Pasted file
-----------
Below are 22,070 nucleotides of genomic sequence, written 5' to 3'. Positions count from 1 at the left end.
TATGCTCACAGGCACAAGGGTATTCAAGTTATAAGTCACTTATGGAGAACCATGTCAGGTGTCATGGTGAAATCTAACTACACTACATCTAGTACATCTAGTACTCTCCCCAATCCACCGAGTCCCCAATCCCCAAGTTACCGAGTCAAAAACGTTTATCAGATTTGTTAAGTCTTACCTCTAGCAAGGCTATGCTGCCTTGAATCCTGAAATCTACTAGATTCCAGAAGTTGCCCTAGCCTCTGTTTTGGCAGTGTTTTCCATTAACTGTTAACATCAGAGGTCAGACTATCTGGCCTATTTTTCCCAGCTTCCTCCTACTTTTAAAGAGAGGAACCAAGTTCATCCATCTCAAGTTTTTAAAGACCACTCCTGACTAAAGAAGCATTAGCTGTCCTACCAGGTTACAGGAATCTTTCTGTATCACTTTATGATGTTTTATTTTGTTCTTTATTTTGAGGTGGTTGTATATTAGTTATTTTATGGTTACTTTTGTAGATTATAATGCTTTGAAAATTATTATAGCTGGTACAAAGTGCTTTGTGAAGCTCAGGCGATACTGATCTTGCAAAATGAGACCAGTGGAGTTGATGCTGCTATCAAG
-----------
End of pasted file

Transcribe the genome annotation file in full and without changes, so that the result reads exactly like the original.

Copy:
Below are 22,070 nucleotides of genomic sequence, written 5' to 3'. Positions count from 1 at the left end.
TATGCTCACAGGCACAAGGGTATTCAAGTTATAAGTCACTTATGGAGAACCATGTCAGGTGTCATGGTGAAATCTAACTACACTACATCTAGTACATCTAGTACTCTCCCCAATCCACCGAGTCCCCAATCCCCAAGTTACCGAGTCAAAAACGTTTATCAGATTTGTTAAGTCTTACCTCTAGCAAGGCTATGCTGCCTTGAATCCTGAAATCTACTAGATTCCAGAAGTTGCCCTAGCCTCTGTTTTGGCAGTGTTTTCCATTAACTGTTAACATCAGAGGTCAGACTATCTGGCCTATTTTTCCCAGCTTCCTCCTACTTTTAAAGAGAGGAACCAAGTTCATCCATCTCAAGTTTTTAAAGACCACTCCTGACTAAAGAAGCATTAGCTGTCCTACCAGGTTACAGGAATCTTTCTGTATCACTTTATGATGTTTTATTTTGTTCTTTATTTTGAGGTGGTTGTATATTAGTTATTTTATGGTTACTTTTGTAGATTATAATGCTTTGAAAATTATTATAGCTGGTACAAAGTGCTTTGTGAAGCTCAGGCGATACTGATCTTGCAAAATGAGACCAGTGGAGTTGATGCTGCTATCAAG